Ray: Usually, older buildings have more columns, which can limit the space for office furniture. Newer buildings have fewer columns and wider space, making them more flexible for furniture placement and more efficient. Older buildings often struggle to accommodate today’s higher employee loads because of parking ratios, air conditioning and electrical power.

An older building may work really well for an office tenant. The tenant should evaluate different buildings to consider if the value trade-offs of leasing space in an older building is worth the discount. In addition to column spacing, tenants should consider an older building’s available space, the available parking, the building’s air conditioning and electrical power.

Why does it take so long to have my space ready for occupancy?
Ray: Building out an office space is a complex process. Typically, construction in the new space includes building new walls, moving electrical wiring, moving air-conditioning distribution lines, installing voice and computer data cabling, and installing cabinets and other kitchen appliances for the break room. A trend we are seeing, particularly in Class-A buildings, is that tenants are looking for high-end, custom finishes. Many of these items such as bamboo floors, glass doors and wall coverings take more time to order and install than the standard finishes of paint and carpet.

Additionally, landlords have to take into account building codes. Many of St. Louis’s municipalities are very thorough in their review of tenant plans and very strict in their interpretation of the building code. It’s not uncommon for a local municipality to spend four to six weeks reviewing a set of blueprints before construction can begin, regardless of the size of the space.

The most important thing a tenant can do in regards to having the space ready on time, regardless of the size of the space, is to plan ahead. Ideally, tenants should start their planning process 12 to 15 months before their lease is up, and no less than nine months before their lease is up. Tenants should begin touring the market seven to 12 months prior to lease expiration depending on their size. 

The lease has a “Landlord Relocation Right” section. What is that about
Ray: The “Landlord Relocation Right” clause gives landlords the flexibility to accommodate larger tenants’ growth by relocating other tenants, almost always at the landlord’s expense. Landlords typically keep this clause in the lease of tenants that occupy less than a full floor.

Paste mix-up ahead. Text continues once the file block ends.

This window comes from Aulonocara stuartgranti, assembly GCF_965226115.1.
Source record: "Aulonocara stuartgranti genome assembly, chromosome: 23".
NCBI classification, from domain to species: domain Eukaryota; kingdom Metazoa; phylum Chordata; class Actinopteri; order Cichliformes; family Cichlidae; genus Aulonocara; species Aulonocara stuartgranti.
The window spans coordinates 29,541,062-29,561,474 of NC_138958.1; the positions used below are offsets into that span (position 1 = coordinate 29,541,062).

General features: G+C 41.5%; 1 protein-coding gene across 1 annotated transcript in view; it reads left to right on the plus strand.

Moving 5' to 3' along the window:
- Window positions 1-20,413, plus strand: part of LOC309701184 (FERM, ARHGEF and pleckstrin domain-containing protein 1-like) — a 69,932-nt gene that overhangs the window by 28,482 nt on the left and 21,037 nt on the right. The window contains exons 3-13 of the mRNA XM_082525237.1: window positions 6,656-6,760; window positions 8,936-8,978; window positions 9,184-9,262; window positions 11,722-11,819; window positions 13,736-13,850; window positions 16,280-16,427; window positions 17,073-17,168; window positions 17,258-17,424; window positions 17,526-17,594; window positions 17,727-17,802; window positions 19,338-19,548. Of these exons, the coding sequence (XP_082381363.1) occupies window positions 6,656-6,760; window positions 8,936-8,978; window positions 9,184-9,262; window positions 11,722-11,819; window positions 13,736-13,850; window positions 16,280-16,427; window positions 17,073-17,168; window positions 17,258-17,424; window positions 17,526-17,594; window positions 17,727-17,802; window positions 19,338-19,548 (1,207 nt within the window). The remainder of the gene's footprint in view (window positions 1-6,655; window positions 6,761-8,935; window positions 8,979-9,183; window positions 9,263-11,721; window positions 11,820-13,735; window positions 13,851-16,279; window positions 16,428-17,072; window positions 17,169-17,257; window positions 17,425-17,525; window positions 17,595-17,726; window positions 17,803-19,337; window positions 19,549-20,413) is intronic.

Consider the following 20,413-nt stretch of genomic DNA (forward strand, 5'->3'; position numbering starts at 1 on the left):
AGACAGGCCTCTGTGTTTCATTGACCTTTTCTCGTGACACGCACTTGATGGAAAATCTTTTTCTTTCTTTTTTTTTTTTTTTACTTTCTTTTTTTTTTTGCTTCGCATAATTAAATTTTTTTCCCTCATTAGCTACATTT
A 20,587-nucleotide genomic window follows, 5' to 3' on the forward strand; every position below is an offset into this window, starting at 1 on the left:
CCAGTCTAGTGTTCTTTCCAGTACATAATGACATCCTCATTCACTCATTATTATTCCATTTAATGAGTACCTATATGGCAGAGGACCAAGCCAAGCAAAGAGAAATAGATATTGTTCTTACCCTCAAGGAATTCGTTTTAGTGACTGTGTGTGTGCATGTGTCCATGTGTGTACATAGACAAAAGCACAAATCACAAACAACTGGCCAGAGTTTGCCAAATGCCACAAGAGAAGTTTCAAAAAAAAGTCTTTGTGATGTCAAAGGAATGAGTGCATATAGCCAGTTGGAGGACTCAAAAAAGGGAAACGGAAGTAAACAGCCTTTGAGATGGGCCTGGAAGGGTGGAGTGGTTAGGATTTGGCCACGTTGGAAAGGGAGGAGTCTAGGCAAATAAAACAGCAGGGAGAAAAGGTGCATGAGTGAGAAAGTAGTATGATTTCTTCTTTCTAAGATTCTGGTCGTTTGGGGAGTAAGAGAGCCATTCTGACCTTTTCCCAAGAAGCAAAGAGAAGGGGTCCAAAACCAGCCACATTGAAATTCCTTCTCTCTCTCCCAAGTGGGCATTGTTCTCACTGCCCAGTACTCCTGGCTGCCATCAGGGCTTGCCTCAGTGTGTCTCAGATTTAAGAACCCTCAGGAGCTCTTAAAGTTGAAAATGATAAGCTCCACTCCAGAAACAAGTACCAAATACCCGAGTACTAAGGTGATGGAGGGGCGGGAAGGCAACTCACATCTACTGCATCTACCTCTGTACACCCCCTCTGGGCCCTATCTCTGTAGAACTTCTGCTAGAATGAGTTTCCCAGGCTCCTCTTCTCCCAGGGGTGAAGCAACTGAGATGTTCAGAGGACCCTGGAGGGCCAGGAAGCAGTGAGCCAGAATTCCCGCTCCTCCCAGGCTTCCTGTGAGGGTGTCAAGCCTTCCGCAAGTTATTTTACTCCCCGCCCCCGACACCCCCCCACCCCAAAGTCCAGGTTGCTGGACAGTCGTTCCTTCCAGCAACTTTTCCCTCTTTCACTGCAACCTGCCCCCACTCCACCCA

Note that it is terribly expensive for a landlord to exercise its rights to relocate a tenant. However, to ensure business continuity in this special circumstance, tenants should verify there is language included in the lease stating that the landlord has to give ample notice for a move and will only move the office over a weekend.

I want to bring my pet into work with me. Is that a big deal?
Ray: Generally, bringing a dog or other pet into work is not accepted by landlords. While some co-working spaces do allow pets, most office buildings have written rules that prohibit bringing pets unless they are service animals. Pets need attention and care throughout the day, and can be disruptive to the building.

If pets are critical to company culture, identify immediately if a building will allow tenants to bring pets into the office.

I think high ceilings are really cool. How can I make that work in a suburban office building?
Ray: When converting a suburban office building with a drop ceiling into an exposed-duct style ceiling, building code requires spraying a fire retardant where there may be sprinkler lines, electrical wiring, voice and data cabling and air conditioning ducts overhead. Other code requirements will also be triggered by the open ceiling. Tenants should note that while this is possible to do, it will be costly and might not achieve the desired look because of the fire retardant spray.

Instead of converting the whole office space to have exposed ducts and higher ceilings, tenants may choose to select a limited section of the office such as the break room or the lobby area to convert. This way tenants can achieve the modern, industrial look while controlling cost.